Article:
Dron argues, " a broader, more inclusive definition means that it is easier to
straddle boundaries, cross-pollinate ideas, exploit diversity, and find
connection and commonality where there might otherwise be ignorance."
What to me that means is that it makes it easier for people who are not actually connectivists to claim that they are connectivists, and to assume for themselves whatever popularity and support the theory has obtained over the years.
you don't need to call two theories by the same name in order to
cross-pollinate ideas, exploit diversity, and find connection and
commonality. For example, I would say that a lot of this has taken place
between connectivists and constructivists. But that doesn't mean we
should start calling them the same theory.
Dron makes the point, "The issues are not dissimilar to those surrounding, for example, the
word ‘constructivism’, as it is used in an educational context"
George Siermens and I have made the point that it makes it pretty much
impossible to talk about constructivism. Every time we identify
something about constructivism we disagree with, someone comes along and
ways "well there's this version of constructivism that doesn't do it that way."
term "constructivism" has become so broad as to be almost meaningless.
There has been no clearly defined theory toward which investigators
could get close and closer. Anyone who claimed to be a constructivist
was counted as such. At a certain point, there is no theory with which
people can say they agree or disagree. It becomes a fuzzy political
movement, not science (which is what makes it so easy for wags like
Kirschner and Willingham to assail).
Dron says he "posted a rough first-try at making sense of my own understanding of connectivism
last week." I applaud him for the effort. But I reserve the right to
say he got it wrong. Not because I am some kind of 'arbiter of meaning'.
But because I believe that the theory he asserted (whatever he calls it) is wrong.
No argument that people have 'distorted' either the name of the
theory or the theory itself compells me to change my stance on that. The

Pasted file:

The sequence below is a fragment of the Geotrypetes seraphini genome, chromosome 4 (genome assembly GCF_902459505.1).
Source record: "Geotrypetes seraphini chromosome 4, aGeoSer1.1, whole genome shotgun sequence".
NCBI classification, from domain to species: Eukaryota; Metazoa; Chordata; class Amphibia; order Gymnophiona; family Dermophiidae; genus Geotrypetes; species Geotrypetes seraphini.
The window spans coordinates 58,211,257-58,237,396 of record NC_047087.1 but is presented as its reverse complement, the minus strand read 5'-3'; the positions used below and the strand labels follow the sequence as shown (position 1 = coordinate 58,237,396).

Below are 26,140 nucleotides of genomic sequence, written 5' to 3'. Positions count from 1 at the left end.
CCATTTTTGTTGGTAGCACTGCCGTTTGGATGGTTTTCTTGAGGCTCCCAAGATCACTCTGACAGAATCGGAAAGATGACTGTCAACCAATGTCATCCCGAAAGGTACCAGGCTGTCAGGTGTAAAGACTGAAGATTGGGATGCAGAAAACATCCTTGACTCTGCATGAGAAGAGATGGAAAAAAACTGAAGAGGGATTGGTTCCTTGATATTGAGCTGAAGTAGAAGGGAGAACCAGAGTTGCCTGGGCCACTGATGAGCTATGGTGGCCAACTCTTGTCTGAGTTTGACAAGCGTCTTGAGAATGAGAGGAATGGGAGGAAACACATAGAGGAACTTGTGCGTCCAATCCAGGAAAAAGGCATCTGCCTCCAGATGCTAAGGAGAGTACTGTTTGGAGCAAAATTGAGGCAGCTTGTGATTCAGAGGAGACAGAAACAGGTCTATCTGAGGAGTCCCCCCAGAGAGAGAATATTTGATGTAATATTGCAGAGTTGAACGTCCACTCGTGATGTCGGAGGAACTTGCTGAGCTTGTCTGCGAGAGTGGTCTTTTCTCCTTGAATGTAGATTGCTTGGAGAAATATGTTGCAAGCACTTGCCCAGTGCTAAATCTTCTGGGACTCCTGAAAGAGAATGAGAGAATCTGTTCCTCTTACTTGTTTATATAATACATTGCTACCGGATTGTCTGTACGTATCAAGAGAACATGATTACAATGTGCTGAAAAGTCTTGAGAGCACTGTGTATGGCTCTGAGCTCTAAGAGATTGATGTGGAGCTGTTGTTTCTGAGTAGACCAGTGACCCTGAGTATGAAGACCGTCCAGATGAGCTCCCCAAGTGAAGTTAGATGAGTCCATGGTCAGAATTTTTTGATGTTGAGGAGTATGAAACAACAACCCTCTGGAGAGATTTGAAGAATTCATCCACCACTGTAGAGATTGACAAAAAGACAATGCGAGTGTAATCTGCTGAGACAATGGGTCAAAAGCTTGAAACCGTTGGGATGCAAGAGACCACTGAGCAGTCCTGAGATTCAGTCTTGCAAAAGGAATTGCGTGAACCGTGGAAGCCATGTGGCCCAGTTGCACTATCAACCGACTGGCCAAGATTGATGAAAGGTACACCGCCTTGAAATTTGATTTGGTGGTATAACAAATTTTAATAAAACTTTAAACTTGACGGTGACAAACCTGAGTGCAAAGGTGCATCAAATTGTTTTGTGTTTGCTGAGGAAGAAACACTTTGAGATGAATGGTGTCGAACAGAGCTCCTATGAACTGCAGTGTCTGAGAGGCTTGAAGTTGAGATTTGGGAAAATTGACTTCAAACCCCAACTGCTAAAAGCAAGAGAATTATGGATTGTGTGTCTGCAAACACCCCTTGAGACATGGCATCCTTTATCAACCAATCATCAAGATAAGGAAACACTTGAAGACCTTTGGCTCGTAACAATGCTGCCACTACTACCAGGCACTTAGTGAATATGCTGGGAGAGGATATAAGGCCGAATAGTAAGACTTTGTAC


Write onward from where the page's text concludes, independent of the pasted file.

only thing that would would be were Dron's characterization of the
theory empirically correct, and he has attempted no such defense.
Systems and Networks, Redux
wit: his various descriptions of networks as 'systems'. Which is
exactly the sort of thing I mean. It is, first, not what was ever
intended by connectivism, and second, empirically wrong (ie., networks
that learn are not systems).
Here's Dron's defense: "He (Downes) has a very different view of the definition of a system than
the one that I hold, or the one that people who talk about weather
systems, planetary systems, nervous systems and ecosystems hold."
He then attempts a positive account: "My view of systems is that they are concerned with the ways that
networked entities (including other systems) interact with and affect
one another, and the consequent emergent and/or designed behaviours that
we can observe within them. They are concerned with connected parts that affect one or more other
connected parts, be they molecules in a cloud, people in a social
network, neurons, planets, stars, blood vessels or networked computers."
is a better version but is again a very different story from the one he
gave just a few days ago, using a very different vocabulary.
But there's a looseness - a sloppiness
- that makes it impossible to characterize as connectivist. What does
it mean to say that "systems are concerned with..."? I'm sure he doesn't
mean that systems are sentient entities that have problems, thoughts
and concerns. Maybe he means that the term 'system' is coextensive with
the term 'networked entities that interact... (etc).' Or maybe not. We
just don't know.
He says, "If that doesn't make them pretty firmly and squarely in the centre of a
field concerned with how entities affect other entities in a network
then it is hard to see what could."
The problem is that connectivism is not "a
field concerned with how entities affect other entities in a networ." That's a terrible
statement of what connectivism is. It's like saying that, because
"connectivism is concerned with learning" and "fascism is concerned with
learning," that "connectivism is fascism." Sorry. It's not.
is today saying he wasn't proposing a systems theory of learning, yet
just last week, the words, terminology and concepts were all drawn from
that theory. What this tells me is that he's coming from a very
different perspective. He can deny it all he wants, but his words betray
That's why I focus on the words.